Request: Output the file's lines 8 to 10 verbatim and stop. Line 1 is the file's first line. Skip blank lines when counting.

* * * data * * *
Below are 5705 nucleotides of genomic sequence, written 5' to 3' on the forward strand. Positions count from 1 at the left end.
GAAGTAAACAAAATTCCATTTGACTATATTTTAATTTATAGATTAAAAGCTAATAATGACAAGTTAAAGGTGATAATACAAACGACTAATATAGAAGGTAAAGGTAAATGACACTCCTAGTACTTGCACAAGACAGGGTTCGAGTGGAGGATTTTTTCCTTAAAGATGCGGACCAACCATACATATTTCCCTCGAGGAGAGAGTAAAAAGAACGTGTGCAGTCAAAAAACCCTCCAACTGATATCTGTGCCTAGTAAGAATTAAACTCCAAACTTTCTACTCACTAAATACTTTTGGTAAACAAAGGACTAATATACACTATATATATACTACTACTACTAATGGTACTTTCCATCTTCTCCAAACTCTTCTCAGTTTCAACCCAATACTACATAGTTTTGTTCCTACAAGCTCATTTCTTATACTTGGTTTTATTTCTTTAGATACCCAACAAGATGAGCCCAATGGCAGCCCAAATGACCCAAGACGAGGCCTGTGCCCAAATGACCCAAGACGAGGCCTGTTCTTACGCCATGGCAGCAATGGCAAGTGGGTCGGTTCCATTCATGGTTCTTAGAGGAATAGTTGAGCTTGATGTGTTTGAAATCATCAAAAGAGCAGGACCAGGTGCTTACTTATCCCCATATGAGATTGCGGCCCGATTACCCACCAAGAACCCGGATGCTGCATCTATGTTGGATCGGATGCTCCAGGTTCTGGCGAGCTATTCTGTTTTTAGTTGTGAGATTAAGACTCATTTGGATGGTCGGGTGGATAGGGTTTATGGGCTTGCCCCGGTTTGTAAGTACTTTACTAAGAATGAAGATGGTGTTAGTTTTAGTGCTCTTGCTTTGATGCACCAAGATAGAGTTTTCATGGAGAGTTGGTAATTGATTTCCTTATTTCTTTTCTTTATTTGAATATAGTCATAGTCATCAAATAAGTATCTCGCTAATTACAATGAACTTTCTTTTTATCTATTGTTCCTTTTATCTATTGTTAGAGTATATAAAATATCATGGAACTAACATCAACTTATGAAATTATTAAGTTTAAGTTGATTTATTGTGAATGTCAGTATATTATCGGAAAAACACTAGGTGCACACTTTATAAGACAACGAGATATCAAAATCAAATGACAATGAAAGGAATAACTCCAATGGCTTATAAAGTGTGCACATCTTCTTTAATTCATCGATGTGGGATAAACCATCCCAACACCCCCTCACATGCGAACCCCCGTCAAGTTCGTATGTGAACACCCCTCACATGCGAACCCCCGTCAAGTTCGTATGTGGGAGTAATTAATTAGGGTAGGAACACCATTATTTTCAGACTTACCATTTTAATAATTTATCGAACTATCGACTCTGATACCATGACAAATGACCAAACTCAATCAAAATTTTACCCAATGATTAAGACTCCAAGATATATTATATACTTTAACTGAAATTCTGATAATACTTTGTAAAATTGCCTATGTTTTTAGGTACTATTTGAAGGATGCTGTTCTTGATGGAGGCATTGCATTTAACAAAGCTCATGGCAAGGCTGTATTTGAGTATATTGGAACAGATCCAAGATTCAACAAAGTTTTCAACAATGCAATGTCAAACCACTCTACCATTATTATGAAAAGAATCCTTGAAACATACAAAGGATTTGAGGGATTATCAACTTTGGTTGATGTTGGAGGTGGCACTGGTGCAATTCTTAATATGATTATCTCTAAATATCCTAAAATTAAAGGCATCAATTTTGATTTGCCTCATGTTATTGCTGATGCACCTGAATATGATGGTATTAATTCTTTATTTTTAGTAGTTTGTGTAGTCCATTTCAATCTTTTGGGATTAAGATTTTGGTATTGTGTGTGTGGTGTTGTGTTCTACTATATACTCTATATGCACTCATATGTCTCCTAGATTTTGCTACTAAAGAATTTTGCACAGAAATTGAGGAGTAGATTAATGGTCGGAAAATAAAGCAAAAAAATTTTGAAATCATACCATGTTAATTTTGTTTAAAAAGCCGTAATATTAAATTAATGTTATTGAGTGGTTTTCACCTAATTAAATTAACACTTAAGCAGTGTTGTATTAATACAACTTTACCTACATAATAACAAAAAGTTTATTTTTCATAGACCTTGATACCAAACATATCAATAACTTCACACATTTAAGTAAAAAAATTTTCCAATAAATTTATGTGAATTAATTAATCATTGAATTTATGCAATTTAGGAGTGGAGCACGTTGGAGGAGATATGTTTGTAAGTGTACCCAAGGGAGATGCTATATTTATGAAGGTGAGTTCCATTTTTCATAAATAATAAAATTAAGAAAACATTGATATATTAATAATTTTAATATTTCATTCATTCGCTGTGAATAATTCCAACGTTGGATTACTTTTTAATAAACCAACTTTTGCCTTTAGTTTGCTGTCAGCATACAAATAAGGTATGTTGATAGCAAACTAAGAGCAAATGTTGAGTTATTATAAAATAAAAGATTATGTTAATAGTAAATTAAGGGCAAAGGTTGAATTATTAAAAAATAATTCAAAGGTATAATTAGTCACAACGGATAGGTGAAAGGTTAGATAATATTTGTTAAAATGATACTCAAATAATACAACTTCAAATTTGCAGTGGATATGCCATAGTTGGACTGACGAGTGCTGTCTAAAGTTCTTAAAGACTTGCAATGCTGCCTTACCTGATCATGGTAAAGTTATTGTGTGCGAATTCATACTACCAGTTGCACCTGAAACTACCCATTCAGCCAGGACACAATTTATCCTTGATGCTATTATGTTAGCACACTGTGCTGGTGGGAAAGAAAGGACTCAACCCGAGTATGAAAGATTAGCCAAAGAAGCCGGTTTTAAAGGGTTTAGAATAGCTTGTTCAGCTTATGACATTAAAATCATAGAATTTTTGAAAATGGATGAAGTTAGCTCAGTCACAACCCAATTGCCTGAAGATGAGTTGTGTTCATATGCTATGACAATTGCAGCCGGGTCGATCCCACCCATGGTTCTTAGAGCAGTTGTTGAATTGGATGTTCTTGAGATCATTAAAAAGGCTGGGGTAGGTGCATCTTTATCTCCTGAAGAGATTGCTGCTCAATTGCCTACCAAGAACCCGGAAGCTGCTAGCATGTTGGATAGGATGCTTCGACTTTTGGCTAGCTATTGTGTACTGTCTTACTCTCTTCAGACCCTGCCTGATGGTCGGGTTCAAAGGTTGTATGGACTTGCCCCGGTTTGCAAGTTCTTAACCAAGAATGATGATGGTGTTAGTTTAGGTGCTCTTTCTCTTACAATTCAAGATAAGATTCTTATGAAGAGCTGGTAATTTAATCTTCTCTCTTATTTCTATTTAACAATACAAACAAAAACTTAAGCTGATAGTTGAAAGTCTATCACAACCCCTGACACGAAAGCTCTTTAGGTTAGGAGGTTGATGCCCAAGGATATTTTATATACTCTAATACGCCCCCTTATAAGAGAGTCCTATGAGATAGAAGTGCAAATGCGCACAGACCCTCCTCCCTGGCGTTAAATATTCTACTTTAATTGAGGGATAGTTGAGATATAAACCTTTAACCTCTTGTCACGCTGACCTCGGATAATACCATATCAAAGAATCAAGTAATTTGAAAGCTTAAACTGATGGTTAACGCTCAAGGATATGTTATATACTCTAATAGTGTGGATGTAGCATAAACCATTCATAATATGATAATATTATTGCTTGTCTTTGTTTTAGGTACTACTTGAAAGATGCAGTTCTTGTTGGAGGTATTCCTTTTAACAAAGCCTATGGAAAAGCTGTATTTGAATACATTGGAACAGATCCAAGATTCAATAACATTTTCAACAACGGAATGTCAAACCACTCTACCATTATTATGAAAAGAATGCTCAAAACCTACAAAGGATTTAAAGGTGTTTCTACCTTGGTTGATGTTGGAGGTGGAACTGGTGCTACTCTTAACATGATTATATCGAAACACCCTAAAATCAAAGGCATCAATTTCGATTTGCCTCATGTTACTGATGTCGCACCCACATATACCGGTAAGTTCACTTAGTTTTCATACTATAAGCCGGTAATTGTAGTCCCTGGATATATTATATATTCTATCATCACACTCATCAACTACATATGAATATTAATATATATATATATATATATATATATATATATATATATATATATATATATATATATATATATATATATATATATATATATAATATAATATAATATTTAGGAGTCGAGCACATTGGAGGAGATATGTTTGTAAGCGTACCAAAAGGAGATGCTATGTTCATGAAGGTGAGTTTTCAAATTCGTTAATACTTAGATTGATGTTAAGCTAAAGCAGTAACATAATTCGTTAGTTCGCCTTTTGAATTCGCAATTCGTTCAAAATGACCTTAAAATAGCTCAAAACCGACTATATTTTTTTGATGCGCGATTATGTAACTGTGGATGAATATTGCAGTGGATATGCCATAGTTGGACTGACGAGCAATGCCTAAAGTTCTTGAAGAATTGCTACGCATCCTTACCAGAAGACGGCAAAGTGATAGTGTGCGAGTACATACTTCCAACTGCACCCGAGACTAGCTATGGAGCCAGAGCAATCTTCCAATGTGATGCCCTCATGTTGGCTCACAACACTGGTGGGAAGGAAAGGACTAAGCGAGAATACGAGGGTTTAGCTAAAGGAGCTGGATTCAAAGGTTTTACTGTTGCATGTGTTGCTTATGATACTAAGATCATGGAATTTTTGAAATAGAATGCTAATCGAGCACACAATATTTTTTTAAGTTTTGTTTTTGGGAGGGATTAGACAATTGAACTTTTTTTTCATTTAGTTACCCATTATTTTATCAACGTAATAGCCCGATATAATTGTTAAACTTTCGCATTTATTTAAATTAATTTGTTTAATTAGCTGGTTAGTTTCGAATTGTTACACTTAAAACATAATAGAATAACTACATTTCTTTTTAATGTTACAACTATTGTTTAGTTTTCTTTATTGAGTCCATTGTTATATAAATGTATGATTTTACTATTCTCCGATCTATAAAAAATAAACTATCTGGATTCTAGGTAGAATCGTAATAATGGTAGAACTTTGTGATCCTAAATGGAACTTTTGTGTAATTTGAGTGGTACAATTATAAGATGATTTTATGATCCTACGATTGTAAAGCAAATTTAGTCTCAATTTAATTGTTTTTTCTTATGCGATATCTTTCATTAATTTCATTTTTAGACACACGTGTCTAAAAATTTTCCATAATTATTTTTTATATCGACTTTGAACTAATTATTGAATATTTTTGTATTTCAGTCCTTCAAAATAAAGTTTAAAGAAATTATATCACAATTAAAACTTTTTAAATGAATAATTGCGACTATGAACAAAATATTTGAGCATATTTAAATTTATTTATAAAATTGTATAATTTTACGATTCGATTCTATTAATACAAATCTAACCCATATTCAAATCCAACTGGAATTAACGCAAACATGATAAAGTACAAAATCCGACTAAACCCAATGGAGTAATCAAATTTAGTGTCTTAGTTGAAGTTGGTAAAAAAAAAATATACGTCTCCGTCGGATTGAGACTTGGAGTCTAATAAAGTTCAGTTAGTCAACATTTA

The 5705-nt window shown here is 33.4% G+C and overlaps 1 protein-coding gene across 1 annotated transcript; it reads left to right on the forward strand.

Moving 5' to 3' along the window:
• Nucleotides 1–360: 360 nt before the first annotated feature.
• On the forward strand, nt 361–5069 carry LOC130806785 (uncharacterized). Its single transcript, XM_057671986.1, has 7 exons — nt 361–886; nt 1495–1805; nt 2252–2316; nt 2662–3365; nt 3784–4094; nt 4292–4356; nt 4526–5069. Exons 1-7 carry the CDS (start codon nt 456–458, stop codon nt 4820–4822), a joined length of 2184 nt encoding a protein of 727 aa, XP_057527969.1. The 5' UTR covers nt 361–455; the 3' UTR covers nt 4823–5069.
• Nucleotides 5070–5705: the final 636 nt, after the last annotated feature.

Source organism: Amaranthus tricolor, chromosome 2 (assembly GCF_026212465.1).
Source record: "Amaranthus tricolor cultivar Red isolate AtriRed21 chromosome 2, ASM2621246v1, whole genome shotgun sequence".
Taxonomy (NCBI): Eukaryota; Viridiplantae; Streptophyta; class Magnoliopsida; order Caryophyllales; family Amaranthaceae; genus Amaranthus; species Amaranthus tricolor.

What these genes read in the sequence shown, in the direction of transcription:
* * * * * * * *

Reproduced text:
Source organism: Amaranthus tricolor, chromosome 2 (assembly GCF_026212465.1).
Source record: "Amaranthus tricolor cultivar Red isolate AtriRed21 chromosome 2, ASM2621246v1, whole genome shotgun sequence".
Taxonomy (NCBI): Eukaryota; Viridiplantae; Streptophyta; class Magnoliopsida; order Caryophyllales; family Amaranthaceae; genus Amaranthus; species Amaranthus tricolor.